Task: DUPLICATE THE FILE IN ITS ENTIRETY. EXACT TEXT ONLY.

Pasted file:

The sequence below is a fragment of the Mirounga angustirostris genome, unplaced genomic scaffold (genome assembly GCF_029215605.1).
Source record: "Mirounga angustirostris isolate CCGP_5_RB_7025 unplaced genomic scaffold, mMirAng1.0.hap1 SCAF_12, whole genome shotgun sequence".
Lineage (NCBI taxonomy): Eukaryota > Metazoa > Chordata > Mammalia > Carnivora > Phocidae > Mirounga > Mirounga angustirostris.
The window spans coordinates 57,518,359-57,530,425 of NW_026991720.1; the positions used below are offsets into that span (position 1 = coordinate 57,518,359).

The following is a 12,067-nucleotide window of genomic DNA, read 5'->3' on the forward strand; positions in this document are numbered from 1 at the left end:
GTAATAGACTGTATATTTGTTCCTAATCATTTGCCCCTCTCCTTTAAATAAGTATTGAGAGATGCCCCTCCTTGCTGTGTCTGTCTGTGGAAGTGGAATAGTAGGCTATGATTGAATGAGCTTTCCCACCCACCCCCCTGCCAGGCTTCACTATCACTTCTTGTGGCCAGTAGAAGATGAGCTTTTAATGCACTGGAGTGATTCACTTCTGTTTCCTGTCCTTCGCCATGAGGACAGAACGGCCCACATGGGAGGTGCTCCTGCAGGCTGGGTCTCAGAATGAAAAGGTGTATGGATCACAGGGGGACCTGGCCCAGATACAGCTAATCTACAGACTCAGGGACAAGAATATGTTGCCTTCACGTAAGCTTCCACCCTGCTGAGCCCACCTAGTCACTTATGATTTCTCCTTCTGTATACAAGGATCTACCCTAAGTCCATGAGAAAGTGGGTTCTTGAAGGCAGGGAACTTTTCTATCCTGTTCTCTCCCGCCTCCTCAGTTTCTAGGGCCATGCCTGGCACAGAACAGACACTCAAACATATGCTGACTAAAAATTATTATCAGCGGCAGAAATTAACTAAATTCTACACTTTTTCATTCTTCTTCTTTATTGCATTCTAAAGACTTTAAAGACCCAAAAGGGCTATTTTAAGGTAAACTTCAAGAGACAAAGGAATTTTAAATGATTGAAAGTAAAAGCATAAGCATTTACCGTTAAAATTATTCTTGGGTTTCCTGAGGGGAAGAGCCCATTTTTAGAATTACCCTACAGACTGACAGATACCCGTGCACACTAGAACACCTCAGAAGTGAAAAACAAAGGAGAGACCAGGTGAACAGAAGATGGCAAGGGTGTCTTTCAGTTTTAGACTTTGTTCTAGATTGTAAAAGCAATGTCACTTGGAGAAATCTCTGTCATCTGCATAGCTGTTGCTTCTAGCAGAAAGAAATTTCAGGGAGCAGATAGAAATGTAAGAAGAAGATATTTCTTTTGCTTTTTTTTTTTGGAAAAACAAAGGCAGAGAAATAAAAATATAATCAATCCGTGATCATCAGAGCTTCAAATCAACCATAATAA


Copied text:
The sequence below is a fragment of the Mirounga angustirostris genome, unplaced genomic scaffold (genome assembly GCF_029215605.1).
Source record: "Mirounga angustirostris isolate CCGP_5_RB_7025 unplaced genomic scaffold, mMirAng1.0.hap1 SCAF_12, whole genome shotgun sequence".
Lineage (NCBI taxonomy): Eukaryota > Metazoa > Chordata > Mammalia > Carnivora > Phocidae > Mirounga > Mirounga angustirostris.
The window spans coordinates 57,518,359-57,530,425 of NW_026991720.1; the positions used below are offsets into that span (position 1 = coordinate 57,518,359).

The following is a 12,067-nucleotide window of genomic DNA, read 5'->3' on the forward strand; positions in this document are numbered from 1 at the left end:
GTAATAGACTGTATATTTGTTCCTAATCATTTGCCCCTCTCCTTTAAATAAGTATTGAGAGATGCCCCTCCTTGCTGTGTCTGTCTGTGGAAGTGGAATAGTAGGCTATGATTGAATGAGCTTTCCCACCCACCCCCCTGCCAGGCTTCACTATCACTTCTTGTGGCCAGTAGAAGATGAGCTTTTAATGCACTGGAGTGATTCACTTCTGTTTCCTGTCCTTCGCCATGAGGACAGAACGGCCCACATGGGAGGTGCTCCTGCAGGCTGGGTCTCAGAATGAAAAGGTGTATGGATCACAGGGGGACCTGGCCCAGATACAGCTAATCTACAGACTCAGGGACAAGAATATGTTGCCTTCACGTAAGCTTCCACCCTGCTGAGCCCACCTAGTCACTTATGATTTCTCCTTCTGTATACAAGGATCTACCCTAAGTCCATGAGAAAGTGGGTTCTTGAAGGCAGGGAACTTTTCTATCCTGTTCTCTCCCGCCTCCTCAGTTTCTAGGGCCATGCCTGGCACAGAACAGACACTCAAACATATGCTGACTAAAAATTATTATCAGCGGCAGAAATTAACTAAATTCTACACTTTTTCATTCTTCTTCTTTATTGCATTCTAAAGACTTTAAAGACCCAAAAGGGCTATTTTAAGGTAAACTTCAAGAGACAAAGGAATTTTAAATGATTGAAAGTAAAAGCATAAGCATTTACCGTTAAAATTATTCTTGGGTTTCCTGAGGGGAAGAGCCCATTTTTAGAATTACCCTACAGACTGACAGATACCCGTGCACACTAGAACACCTCAGAAGTGAAAAACAAAGGAGAGACCAGGTGAACAGAAGATGGCAAGGGTGTCTTTCAGTTTTAGACTTTGTTCTAGATTGTAAAAGCAATGTCACTTGGAGAAATCTCTGTCATCTGCATAGCTGTTGCTTCTAGCAGAAAGAAATTTCAGGGAGCAGATAGAAATGTAAGAAGAAGATATTTCTTTTGCTTTTTTTTTTTGGAAAAACAAAGGCAGAGAAATAAAAATATAATCAATCCGTGATCATCAGAGCTTCAAATCAACCATAATAA